From The Art and Popular Culture Encyclopedia
Chaos magic is a form of magic which was first formulated in West Yorkshire, England, in the 1970s. Through a variety of techniques often reminiscent of Western ceremonial magic or neoshamanism, many practitioners believe they can change both their subjective experience and objective reality, though some chaos magicians dispute that magic occurs through paranormal means.
One of the most frequently cited tenets of Chaos magic is that "Nothing is True and Everything is Permitted", a quote attributed to Hassan-i Sabbah and used by Friedrich Nietzsche in his work Thus Spoke Zarathustra. Like Crowley's "'Do what thou wilt' shall be the whole of the law", this phrase is often mistakenly interpreted in its most literal sense to mean that objective reality does not exist and therefore that free will is unlimited. However, "Nothing is True and Everything is Permitted" is more widely interpreted to mean "there is no such thing as an objective truth outside of our perception; therefore, all things are true and possible".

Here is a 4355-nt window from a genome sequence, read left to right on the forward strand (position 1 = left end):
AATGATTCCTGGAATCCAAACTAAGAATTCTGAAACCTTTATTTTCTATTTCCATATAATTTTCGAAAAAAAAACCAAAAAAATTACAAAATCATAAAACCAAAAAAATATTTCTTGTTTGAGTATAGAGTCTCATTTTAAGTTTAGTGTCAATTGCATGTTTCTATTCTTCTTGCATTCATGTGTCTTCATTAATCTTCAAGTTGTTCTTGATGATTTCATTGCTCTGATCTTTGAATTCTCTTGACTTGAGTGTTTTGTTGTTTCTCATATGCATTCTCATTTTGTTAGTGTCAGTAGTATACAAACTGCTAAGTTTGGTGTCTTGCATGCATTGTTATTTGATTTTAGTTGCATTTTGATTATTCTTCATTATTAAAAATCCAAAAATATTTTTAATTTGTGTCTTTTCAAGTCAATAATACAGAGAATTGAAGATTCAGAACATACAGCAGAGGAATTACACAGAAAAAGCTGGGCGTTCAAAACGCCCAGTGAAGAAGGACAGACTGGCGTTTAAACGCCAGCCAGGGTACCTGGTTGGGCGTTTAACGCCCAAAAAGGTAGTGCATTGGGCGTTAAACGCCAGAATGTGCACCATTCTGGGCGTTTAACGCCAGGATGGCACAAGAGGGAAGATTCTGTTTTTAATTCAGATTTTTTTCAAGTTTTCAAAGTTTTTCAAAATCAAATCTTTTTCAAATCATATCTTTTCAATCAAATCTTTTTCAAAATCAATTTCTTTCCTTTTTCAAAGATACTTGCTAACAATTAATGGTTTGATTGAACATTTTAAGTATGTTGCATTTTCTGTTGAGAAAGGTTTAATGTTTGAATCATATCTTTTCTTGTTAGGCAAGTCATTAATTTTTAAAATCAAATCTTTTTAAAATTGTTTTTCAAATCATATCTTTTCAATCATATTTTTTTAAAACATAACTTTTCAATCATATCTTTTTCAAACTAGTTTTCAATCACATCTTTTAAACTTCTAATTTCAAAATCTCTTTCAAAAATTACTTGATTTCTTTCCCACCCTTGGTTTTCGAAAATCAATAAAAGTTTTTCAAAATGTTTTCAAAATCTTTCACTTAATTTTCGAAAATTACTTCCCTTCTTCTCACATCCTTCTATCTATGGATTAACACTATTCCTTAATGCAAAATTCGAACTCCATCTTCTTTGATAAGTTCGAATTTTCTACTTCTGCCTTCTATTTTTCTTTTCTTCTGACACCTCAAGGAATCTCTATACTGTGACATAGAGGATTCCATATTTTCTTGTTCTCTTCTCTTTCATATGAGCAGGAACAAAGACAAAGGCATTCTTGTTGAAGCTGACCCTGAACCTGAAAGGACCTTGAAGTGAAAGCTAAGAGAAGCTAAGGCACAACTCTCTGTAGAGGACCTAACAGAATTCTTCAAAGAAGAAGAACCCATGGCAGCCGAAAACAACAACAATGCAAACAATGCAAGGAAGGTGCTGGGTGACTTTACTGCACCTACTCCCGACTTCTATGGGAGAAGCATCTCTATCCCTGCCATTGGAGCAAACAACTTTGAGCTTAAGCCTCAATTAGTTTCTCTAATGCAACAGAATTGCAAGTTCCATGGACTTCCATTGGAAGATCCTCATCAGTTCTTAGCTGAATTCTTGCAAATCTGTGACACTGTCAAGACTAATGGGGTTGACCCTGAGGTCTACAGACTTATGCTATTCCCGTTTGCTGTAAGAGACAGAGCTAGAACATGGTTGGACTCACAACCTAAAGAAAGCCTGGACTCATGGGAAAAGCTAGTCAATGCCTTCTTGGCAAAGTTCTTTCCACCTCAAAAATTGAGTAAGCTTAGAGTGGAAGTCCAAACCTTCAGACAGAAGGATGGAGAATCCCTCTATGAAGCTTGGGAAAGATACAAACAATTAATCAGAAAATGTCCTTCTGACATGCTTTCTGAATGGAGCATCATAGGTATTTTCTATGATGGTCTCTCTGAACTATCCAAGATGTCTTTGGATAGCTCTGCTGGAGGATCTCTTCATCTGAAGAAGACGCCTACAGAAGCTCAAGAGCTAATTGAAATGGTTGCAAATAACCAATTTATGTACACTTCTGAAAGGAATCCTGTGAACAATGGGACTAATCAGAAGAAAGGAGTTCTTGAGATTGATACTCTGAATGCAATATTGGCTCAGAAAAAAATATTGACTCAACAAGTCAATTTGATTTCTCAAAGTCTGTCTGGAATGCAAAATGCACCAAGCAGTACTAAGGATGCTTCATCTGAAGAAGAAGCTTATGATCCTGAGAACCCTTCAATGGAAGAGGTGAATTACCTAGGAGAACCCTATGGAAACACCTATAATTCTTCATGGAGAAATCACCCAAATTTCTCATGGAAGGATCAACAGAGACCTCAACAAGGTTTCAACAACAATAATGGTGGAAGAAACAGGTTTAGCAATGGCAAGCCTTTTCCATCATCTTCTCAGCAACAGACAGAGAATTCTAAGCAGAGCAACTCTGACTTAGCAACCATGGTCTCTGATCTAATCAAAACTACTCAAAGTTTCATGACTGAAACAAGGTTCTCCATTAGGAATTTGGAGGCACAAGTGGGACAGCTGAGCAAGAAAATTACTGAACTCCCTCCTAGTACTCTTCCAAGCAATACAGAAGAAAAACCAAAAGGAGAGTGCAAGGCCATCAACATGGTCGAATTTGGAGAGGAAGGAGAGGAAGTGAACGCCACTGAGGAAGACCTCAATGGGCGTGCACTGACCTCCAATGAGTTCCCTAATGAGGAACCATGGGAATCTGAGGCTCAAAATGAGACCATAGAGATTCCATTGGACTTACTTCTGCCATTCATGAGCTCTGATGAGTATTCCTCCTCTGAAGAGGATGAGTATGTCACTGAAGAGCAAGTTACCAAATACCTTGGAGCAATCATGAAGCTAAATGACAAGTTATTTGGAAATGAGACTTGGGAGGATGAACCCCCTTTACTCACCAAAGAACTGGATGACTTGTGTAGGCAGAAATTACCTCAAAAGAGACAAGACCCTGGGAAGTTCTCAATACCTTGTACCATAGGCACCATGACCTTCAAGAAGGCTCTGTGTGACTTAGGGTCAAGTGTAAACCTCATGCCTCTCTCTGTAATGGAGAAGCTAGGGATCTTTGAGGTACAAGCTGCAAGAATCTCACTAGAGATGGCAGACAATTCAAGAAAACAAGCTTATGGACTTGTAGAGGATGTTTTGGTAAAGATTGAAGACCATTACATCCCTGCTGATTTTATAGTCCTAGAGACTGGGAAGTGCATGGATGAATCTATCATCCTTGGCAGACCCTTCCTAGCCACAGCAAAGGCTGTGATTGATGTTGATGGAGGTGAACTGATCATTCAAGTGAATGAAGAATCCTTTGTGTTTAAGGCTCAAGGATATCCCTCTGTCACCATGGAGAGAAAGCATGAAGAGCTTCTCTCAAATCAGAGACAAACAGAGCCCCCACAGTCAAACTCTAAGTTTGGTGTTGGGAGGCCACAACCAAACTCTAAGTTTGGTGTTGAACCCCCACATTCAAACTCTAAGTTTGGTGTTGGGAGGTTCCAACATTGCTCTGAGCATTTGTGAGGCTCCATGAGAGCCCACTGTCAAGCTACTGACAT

Although there are a few techniques unique to chaos magic (such as some forms of sigil magic), chaos magic is often highly individualistic and borrows liberally from other belief systems, due to chaos magic having a central belief that belief is a tool. Some common sources of inspiration include such diverse areas as science fiction, scientific theories, ceremonial magic, shamanism, Eastern philosophy, world religions, and individual experimentation. Despite tremendous individual variation, chaos magicians often work with chaotic and humorous paradigms, such as the worship of Hundun from Taoism or Eris from Discordianism.